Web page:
Monday, 7 January 2013
Pine River Cheese
Just before Christmas we made a trip out to visit friends near Wingham. It seemed like a good time to also visit a place I've been meaning to go to for a while - Pine River Cheese. The factory is located in the hamlet (or really, more of a crossroads with a name)of Pine River and is a nice new (more about that later...) mid-sized facility.
They have an attached store full of their cheese products, as well as a nice selection of complementary food products.
Since it was just before Christmas, they had a good selection of gift boxes and baskets made up.
We had arranged to have a tour of the factory with Vijay Kumar, the factory manager. With our usual impeccable timing, we had arranged to visit on a day when they were not making any cheese. As with everyone who makes cheese, cleaning is a big part of the operation, and at Pine River they make cheese one day and clean the next. This was a cleaning day.
We started upstairs where they have a little cheese museum - a display of old equipment, photos, and notes about the history of the company. There is a seating area for watching films - they get a number of school and group tours coming through. Next year the museum display is to be expanded.
You can also look down and get a panoramic view of the entire factory floor.
Tonnes of gleaming stainless steel, scrubbed and shiny, wait for the milk to be made into cheese tomorrow. It's all extremely bright and new, as a result of a catastrophic fire that destroyed the factory on September 6, 2010. It took 15 months to rebuild, and the factory has only been operating again since February 2012.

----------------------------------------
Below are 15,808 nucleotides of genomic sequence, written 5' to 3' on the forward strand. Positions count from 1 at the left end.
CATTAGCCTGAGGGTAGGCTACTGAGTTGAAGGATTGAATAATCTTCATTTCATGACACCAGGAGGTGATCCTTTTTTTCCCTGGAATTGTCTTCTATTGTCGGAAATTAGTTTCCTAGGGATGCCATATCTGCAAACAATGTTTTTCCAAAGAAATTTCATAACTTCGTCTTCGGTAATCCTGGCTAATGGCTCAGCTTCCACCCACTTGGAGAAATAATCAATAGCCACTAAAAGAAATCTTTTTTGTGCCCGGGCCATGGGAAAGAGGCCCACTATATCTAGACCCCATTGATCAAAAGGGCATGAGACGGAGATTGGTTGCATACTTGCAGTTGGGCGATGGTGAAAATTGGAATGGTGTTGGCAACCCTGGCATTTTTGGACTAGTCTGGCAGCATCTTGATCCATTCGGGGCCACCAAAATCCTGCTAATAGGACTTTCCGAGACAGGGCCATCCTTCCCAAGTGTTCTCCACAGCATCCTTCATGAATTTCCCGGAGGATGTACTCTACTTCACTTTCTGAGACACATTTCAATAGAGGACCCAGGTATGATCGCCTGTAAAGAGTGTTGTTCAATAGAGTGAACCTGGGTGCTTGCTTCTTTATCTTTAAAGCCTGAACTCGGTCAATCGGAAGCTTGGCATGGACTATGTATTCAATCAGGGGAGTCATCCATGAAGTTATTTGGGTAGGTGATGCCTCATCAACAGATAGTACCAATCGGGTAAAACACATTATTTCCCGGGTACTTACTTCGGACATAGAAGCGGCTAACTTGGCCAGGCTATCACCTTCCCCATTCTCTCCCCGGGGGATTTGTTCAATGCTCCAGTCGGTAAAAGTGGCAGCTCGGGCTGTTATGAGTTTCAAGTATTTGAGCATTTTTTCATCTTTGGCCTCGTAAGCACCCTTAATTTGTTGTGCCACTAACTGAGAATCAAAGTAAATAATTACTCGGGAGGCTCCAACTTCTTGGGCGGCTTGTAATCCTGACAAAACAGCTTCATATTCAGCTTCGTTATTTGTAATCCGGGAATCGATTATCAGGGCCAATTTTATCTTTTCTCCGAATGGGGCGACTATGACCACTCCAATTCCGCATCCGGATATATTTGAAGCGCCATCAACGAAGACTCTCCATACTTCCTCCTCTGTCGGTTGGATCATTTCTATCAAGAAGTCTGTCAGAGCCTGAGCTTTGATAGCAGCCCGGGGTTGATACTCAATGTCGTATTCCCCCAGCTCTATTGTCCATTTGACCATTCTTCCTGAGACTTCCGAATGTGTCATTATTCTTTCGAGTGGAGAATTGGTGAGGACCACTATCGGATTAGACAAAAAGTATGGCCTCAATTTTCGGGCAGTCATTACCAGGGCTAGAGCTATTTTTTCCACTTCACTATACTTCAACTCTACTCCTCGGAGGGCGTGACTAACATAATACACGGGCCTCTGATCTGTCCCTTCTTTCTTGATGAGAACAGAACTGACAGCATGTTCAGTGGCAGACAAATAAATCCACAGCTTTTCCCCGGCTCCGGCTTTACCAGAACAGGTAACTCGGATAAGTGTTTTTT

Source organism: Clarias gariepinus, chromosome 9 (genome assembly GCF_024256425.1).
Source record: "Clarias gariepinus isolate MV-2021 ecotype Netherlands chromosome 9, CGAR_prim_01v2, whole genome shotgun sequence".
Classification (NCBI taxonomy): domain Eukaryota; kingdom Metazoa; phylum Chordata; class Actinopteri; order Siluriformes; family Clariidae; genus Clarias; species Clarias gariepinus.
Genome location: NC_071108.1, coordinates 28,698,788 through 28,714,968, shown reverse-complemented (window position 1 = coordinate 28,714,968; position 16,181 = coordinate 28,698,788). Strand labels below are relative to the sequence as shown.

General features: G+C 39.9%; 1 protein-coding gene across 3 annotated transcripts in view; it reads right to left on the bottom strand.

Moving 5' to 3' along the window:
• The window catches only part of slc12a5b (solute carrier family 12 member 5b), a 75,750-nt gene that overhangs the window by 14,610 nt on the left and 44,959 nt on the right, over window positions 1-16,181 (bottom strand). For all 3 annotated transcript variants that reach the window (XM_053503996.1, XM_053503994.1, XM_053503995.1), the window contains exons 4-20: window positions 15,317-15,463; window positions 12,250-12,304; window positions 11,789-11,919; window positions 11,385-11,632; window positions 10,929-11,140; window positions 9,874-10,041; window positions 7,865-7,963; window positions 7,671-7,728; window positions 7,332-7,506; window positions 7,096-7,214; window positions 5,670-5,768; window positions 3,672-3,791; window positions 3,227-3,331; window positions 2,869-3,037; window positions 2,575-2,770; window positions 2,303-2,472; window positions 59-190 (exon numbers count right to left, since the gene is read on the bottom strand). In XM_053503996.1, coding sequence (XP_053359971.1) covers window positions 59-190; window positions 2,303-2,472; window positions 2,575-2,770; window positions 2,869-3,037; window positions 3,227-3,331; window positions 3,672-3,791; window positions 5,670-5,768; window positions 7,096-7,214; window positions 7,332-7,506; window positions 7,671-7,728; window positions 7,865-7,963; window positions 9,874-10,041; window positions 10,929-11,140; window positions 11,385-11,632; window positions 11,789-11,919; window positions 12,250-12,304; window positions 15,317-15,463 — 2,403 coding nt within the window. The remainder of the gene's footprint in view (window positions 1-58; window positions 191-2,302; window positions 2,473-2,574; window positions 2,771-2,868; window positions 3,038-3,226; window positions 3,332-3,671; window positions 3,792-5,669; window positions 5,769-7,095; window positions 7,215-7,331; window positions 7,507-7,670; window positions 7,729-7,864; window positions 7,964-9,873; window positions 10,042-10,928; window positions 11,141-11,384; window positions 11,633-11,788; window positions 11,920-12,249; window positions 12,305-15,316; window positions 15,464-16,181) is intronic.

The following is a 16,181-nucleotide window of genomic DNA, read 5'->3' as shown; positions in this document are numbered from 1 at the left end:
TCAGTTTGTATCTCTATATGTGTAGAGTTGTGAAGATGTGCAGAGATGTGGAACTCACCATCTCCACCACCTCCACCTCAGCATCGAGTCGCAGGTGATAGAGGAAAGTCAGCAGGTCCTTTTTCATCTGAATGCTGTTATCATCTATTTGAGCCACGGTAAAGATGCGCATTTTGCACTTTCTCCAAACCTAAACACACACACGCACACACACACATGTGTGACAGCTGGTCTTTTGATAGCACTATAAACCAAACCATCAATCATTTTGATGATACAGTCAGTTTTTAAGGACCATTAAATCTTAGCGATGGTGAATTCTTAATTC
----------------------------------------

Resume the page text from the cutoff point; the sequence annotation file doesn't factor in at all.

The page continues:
As you might suppose, this has had a big effect on their sales and availability, and they are still struggling to get back into the marketplace. Vijay is working hard to expand their profile. Many stores in Bruce county sell Pine River Cheese, and they have recently acquired vans to carry cheese as far as Pickering, London and Waterloo. They are looking to break into the Toronto market. Vijay is thinking about a cheese festival next year too.
A few of the employees go around and finish the cleaning.
Vats on the factory floor. Pine River Cheese is, I believe, the last remaining farmer-owned cheese co-operative in southwestern Ontario; there are only a few others remaining in Eastern Ontario. All the rest have been bought by large multinational companies. As such, Pine River is also one of the last few companies still making cheese in the traditional way, or as I'm inclined to call it, real cheese. Vijay Kumar told me that 95% of cheese now being made (in Ontario? in North America?) has had the cream removed and replaced with what he referred to as margarine, or with modified milk ingredients.
If you think cheese doesn't taste as good as it used to, that would be why! Unfortunately, it's hard to find Pine River Cheese unless you live in the general area around Lake Huron. They are gearing up to full production again, but they lost a lot of customers after being mostly out of business for more than a year after the fire.